http://www.rideblue.com/tr250.php

Bike comes with a 110mm stem. Me, I'm 6' (183cm) tall and have a 32' (81.5cm) inseam. Long torso, shorter legs.

I only had a few minutes on the bike last night. Today I'm bringing my roadie in for a side by side comparison, but from the back of the seat to the front of the hooks, my guess is that the track bike is almost two inches longer. Seat hieght is OK. That's a big change in the stem size and that's why I'm thinking I have a frame that's too big.

I'll have an exact measurement later today (seat back to hooks) when I bring the roadie in and compare.

Thanks

I secretly think that the manufacturer only had size Large in stock and were out of the Medium - Large.
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Old 03-27-09, 06:18 AM   #6
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do you have the saddle on the front position in the seatpost?
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Old 03-27-09, 10:05 AM   #7
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Is the bike just too big? I can still order the next size down. Am I wrong in comparing my "road" riding geometry to a track bike? Should they be similar or a noticable difference?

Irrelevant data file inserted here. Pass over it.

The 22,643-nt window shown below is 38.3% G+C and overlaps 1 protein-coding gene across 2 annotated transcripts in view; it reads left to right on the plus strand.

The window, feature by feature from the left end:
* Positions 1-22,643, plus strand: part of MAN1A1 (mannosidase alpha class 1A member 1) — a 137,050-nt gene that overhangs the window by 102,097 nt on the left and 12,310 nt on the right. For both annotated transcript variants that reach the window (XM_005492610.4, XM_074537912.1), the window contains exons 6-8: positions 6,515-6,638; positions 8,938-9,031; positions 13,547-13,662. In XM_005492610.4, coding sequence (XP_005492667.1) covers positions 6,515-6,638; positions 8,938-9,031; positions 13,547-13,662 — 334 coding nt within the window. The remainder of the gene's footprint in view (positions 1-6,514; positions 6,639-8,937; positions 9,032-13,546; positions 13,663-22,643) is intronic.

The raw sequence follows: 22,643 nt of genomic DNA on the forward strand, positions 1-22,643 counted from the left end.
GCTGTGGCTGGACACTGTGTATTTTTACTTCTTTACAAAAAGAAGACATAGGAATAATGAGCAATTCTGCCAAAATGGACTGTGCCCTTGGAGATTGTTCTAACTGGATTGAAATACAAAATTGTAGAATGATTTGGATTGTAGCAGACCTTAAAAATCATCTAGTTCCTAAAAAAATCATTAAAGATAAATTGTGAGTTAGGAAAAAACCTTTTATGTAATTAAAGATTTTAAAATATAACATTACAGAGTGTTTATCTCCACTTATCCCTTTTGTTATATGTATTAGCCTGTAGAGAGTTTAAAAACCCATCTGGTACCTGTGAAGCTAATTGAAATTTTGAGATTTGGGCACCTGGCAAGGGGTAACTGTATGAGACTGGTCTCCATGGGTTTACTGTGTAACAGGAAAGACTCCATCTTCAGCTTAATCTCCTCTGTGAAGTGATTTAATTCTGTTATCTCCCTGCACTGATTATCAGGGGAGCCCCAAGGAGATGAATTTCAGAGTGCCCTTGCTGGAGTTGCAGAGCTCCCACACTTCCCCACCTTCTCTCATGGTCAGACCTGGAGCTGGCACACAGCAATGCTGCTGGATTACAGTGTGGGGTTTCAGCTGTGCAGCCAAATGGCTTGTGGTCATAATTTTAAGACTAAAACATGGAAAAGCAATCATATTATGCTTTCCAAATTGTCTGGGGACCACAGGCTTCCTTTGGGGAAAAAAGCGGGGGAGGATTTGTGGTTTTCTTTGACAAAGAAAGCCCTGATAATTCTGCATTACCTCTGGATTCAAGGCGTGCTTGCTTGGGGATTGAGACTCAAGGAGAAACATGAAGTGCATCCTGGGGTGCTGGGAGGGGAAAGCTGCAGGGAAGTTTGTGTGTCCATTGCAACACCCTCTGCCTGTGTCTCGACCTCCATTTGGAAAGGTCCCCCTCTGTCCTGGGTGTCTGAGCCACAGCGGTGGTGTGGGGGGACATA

IMO, they should be very similar. Seat height should be exactly the same accounting for possible shorter cranks on the track bike. (seat to pedal is constant) The seat may be slightly (1cm or so) more forward on the track bike. If you use the same saddle and seatpost, the steeper seat tube angle will usually get you very close to right place on the track bike with the saddle in the same position on the rails.

Your position on the drops should probably be a bit lower, but not really any further forward than your road bike. 2 inches is way too much. Should be more like 2cm I go one size narrow with the bars on the track bike just for comfort in tight groups and maybe a bit more aero.

74 and 73 degrees are very typical HT/ST angles on track bikes. I think mine is 73 ST and 74 HT.

Last edited by andr0id; 03-27-09 at 10:11 AM.
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Old 03-27-09, 02:48 PM   #8
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How's the top tube length compared to your road bike? The drop and reach of those track bars is just too much for comfort. If the TT's are the same then swap those bars for a set of shallower drop road ones. If the TT is longer, get the smaller sized frame. You can't ride well if you're not positioned right.
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Old 03-29-09, 11:18 AM   #9
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According to the specs the "large" (good lord, what have we come to?) frame is 58 c-t, 57 tt. IOW, nowhere close to "too big" for someone six feet tall with a 32" inseam. And there's nothing at all wrong with 74 parallel angles on a track bike.

I personally think the OPs road bike is probably set up incorrectly for him.